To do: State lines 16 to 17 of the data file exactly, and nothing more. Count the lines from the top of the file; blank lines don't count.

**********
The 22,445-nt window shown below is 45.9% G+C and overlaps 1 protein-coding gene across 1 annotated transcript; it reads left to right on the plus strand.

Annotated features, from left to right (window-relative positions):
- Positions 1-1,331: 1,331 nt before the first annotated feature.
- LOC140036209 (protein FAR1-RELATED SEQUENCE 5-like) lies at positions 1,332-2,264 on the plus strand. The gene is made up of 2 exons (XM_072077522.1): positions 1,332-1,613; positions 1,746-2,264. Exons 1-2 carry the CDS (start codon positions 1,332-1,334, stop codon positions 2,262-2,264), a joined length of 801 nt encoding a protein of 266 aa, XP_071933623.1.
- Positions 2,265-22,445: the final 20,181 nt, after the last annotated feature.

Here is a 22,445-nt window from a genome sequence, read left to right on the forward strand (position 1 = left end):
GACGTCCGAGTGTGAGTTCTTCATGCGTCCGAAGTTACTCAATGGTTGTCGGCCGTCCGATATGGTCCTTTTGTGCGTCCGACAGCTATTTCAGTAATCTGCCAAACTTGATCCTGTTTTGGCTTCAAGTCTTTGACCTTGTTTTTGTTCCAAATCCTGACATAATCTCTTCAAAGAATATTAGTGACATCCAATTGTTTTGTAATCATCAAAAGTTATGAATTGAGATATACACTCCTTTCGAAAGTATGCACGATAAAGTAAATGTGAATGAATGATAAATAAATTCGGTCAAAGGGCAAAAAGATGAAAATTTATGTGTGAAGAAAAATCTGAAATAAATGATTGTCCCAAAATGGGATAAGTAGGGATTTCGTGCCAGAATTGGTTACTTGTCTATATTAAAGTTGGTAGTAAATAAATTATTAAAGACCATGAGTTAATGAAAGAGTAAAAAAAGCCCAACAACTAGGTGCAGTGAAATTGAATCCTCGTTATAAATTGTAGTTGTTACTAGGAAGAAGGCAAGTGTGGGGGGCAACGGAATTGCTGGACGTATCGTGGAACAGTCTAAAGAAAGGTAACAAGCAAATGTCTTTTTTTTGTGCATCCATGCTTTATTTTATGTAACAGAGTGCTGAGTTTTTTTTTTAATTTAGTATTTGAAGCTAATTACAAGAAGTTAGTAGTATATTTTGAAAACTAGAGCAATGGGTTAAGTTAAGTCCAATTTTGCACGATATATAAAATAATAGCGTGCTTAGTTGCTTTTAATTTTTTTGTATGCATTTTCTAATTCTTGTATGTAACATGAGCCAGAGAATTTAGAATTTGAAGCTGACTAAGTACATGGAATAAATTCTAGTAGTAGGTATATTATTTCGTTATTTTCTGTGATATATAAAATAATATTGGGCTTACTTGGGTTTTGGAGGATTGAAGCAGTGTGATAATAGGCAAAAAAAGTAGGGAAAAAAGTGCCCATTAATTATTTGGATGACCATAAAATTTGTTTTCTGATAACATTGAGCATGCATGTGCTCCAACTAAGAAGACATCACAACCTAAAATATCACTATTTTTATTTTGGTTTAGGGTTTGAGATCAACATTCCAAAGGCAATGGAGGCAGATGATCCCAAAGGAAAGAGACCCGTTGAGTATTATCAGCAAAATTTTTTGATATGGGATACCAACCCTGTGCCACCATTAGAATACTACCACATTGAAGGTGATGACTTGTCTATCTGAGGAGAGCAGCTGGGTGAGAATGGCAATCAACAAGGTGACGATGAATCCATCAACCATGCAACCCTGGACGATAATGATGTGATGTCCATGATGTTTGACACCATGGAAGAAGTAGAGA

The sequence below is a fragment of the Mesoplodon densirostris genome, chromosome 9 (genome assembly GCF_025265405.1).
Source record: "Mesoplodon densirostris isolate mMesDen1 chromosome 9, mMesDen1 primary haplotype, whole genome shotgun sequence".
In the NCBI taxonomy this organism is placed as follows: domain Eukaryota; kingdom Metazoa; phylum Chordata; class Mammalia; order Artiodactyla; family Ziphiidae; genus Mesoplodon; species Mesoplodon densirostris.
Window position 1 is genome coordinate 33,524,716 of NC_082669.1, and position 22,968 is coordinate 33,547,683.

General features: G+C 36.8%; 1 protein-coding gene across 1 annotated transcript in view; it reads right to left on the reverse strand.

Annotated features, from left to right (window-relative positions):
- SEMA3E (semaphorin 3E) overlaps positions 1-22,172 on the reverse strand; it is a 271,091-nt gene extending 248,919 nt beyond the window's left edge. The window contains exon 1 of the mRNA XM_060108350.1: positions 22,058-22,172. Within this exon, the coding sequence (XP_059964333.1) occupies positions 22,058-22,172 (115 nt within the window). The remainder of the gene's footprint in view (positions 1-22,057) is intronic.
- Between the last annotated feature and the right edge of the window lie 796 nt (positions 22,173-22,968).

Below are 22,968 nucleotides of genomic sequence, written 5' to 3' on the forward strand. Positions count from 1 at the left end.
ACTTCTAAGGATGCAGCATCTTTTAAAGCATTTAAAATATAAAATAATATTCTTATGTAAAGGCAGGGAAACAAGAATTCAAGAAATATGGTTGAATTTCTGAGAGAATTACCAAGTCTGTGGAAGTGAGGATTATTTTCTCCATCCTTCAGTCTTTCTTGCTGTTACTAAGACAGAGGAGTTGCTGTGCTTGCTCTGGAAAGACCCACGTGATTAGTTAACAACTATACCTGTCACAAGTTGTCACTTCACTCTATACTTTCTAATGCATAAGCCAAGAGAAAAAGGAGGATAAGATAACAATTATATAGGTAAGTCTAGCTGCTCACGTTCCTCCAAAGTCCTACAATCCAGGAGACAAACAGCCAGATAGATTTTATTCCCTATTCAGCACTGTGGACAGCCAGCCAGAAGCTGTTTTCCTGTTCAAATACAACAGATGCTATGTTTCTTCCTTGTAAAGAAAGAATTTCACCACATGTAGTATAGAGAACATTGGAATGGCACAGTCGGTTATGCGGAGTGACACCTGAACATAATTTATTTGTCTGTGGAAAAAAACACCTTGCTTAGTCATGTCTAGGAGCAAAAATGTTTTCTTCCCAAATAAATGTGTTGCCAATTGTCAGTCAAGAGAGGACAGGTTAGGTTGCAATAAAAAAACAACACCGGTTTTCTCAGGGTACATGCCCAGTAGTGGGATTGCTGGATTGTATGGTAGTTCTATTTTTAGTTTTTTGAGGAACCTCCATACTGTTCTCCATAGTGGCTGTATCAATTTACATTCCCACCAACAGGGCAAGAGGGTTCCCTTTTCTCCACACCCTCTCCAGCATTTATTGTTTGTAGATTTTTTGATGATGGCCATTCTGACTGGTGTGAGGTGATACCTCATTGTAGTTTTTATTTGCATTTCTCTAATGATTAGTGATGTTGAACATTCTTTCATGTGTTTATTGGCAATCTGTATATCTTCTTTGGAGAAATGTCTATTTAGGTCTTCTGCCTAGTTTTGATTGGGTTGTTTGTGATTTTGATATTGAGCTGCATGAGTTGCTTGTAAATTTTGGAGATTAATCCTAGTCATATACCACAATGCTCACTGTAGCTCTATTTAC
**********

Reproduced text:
Below are 22,968 nucleotides of genomic sequence, written 5' to 3' on the forward strand. Positions count from 1 at the left end.
ACTTCTAAGGATGCAGCATCTTTTAAAGCATTTAAAATATAAAATAATATTCTTATGTAAAGGCAGGGAAACAAGAATTCAAGAAATATGGTTGAATTTCTGAGAGAATTACCAAGTCTGTGGAAGTGAGGATTATTTTCTCCATCCTTCAGTCTTTCTTGCTGTTACTAAGACAGAGGAGTTGCTGTGCTTGCTCTGGAAAGACCCACGTGATTAGTTAACAACTATACCTGTCACAAGTTGTCACTTCACTCTATACTTTCTAATGCATAAGCCAAGAGAAAAAGGAGGATAAGATAACAATTATATAGGTAAGTCTAGCTGCTCACGTTCCTCCAAAGTCCTACAATCCAGGAGACAAACAGCCAGATAGATTTTATTCCCTATTCAGCACTGTGGACAGCCAGCCAGAAGCTGTTTTCCTGTTCAAATACAACAGATGCTATGTTTCTTCCTTGTAAAGAAAGAATTTCACCACATGTAGTATAGAGAACATTGGAATGGCACAGTCGGTTATGCGGAGTGACACCTGAACATAATTTATTTGTCTGTGGAAAAAAACACCTTGCTTAGTCATGTCTAGGAGCAAAAATGTTTTCTTCCCAAATAAATGTGTTGCCAATTGTCAGTCAAGAGAGGACAGGTTAGGTTGCAATAAAAAAACAACACCGGTTTTCTCAGGGTACATGCCCAGTAGTGGGATTGCTGGATTGTATGGTAGTTCTATTTTTAGTTTTTTGAGGAACCTCCATACTGTTCTCCATAGTGGCTGTATCAATTTACATTCCCACCAACAGGGCAAGAGGGTTCCCTTTTCTCCACACCCTCTCCAGCATTTATTGTTTGTAGATTTTTTGATGATGGCCATTCTGACTGGTGTGAGGTGATACCTCATTGTAGTTTTTATTTGCATTTCTCTAATGATTAGTGATGTTGAACATTCTTTCATGTGTTTATTGGCAATCTGTATATCTTCTTTGGAGAAATGTCTATTTAGGTCTTCTGCCTAGTTTTGATTGGGTTGTTTGTGATTTTGATATTGAGCTGCATGAGTTGCTTGTAAATTTTGGAGATTAATCCTAGTCATATACCACAATGCTCACTGTAGCTCTATTTAC